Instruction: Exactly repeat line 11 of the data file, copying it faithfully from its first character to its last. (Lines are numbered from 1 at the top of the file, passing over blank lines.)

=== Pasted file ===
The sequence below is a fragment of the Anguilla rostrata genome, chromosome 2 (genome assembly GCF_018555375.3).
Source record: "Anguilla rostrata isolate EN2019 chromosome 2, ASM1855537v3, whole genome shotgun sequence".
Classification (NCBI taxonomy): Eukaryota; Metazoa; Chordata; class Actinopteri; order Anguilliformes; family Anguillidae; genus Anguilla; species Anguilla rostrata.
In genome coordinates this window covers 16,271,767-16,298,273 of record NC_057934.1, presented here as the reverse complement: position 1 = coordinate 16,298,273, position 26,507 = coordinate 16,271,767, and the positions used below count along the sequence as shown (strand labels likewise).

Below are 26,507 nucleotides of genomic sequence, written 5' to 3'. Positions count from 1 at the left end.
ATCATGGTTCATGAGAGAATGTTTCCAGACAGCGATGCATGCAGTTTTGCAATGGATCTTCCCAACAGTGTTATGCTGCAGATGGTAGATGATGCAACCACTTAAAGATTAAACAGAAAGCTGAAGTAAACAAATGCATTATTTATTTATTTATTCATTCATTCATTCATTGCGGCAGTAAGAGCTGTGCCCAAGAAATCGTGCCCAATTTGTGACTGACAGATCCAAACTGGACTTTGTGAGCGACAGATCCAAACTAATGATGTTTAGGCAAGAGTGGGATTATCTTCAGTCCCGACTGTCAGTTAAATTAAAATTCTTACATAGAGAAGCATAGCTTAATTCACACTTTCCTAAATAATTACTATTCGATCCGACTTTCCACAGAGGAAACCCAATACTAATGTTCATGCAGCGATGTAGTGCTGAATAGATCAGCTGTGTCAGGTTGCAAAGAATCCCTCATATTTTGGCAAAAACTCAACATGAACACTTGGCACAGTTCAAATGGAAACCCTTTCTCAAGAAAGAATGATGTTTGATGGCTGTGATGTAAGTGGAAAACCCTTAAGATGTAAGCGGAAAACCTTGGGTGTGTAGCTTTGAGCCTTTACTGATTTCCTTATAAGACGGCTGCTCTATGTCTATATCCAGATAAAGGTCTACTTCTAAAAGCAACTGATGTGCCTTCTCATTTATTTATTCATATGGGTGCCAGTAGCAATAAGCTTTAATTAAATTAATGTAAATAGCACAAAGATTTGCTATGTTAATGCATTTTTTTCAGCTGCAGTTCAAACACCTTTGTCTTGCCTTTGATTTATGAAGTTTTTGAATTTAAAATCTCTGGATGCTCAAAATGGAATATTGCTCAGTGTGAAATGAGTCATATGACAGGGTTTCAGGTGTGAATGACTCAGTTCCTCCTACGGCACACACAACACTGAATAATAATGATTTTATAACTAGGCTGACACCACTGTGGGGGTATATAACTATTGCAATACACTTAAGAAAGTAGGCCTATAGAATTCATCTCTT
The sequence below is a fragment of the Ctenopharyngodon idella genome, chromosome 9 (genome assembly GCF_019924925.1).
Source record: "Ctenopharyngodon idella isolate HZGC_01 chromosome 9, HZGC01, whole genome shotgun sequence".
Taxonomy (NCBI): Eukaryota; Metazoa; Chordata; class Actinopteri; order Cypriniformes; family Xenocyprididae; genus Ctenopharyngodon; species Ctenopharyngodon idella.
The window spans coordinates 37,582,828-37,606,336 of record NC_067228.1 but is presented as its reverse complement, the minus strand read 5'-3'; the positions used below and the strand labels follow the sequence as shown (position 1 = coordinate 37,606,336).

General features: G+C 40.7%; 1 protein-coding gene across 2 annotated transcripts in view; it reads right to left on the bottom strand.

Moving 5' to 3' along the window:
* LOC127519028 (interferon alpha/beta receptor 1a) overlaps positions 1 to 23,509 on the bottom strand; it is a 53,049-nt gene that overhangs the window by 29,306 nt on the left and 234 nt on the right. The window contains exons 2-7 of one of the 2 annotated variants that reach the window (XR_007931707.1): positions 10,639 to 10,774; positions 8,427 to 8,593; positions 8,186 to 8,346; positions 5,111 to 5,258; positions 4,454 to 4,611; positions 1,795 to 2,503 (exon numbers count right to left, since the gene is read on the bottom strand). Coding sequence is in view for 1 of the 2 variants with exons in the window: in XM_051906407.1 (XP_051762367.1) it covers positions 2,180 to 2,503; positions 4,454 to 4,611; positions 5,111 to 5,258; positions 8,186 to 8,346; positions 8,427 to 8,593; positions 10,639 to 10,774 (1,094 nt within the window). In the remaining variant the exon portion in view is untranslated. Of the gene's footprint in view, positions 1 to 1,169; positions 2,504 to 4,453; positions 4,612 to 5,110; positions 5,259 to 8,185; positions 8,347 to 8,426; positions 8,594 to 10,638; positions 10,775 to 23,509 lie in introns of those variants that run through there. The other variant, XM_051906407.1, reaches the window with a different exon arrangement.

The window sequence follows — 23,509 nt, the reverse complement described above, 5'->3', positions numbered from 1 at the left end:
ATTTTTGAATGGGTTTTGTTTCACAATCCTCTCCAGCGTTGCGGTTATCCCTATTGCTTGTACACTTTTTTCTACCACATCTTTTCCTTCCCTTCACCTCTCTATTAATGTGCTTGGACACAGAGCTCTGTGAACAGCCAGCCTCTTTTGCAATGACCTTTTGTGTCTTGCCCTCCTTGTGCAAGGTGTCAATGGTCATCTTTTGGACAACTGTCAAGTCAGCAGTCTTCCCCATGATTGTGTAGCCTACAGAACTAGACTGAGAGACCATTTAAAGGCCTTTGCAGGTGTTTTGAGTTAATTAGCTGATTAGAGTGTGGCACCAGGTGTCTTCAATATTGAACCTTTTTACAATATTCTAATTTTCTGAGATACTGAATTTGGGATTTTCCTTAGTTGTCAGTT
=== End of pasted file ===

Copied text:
General features: G+C 40.7%; 1 protein-coding gene across 2 annotated transcripts in view; it reads right to left on the bottom strand.